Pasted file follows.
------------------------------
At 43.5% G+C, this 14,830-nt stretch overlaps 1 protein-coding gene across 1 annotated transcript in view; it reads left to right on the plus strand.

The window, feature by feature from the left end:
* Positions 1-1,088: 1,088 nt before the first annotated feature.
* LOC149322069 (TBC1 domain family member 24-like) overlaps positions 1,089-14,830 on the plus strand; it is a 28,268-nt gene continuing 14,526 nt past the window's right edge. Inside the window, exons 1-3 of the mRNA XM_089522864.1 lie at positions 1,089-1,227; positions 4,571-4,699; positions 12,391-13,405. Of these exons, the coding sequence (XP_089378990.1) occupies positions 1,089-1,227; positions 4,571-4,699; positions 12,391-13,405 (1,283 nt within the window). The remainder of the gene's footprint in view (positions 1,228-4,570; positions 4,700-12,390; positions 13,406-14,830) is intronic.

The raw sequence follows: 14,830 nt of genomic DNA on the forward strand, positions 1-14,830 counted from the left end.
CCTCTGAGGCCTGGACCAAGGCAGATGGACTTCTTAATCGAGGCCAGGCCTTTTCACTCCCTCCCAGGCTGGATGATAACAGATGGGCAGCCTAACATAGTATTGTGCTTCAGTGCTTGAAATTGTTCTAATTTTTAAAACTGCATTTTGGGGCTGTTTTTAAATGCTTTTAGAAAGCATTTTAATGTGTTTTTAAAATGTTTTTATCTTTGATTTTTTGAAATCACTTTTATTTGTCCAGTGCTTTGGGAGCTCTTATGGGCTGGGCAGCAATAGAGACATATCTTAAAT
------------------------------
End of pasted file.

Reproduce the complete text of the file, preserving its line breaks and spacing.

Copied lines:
At 43.5% G+C, this 14,830-nt stretch overlaps 1 protein-coding gene across 1 annotated transcript in view; it reads left to right on the plus strand.

The window, feature by feature from the left end:
* Positions 1-1,088: 1,088 nt before the first annotated feature.
* LOC149322069 (TBC1 domain family member 24-like) overlaps positions 1,089-14,830 on the plus strand; it is a 28,268-nt gene continuing 14,526 nt past the window's right edge. Inside the window, exons 1-3 of the mRNA XM_089522864.1 lie at positions 1,089-1,227; positions 4,571-4,699; positions 12,391-13,405. Of these exons, the coding sequence (XP_089378990.1) occupies positions 1,089-1,227; positions 4,571-4,699; positions 12,391-13,405 (1,283 nt within the window). The remainder of the gene's footprint in view (positions 1,228-4,570; positions 4,700-12,390; positions 13,406-14,830) is intronic.

The raw sequence follows: 14,830 nt of genomic DNA on the forward strand, positions 1-14,830 counted from the left end.
CCTCTGAGGCCTGGACCAAGGCAGATGGACTTCTTAATCGAGGCCAGGCCTTTTCACTCCCTCCCAGGCTGGATGATAACAGATGGGCAGCCTAACATAGTATTGTGCTTCAGTGCTTGAAATTGTTCTAATTTTTAAAACTGCATTTTGGGGCTGTTTTTAAATGCTTTTAGAAAGCATTTTAATGTGTTTTTAAAATGTTTTTATCTTTGATTTTTTGAAATCACTTTTATTTGTCCAGTGCTTTGGGAGCTCTTATGGGCTGGGCAGCAATAGAGACATATCTTAAAT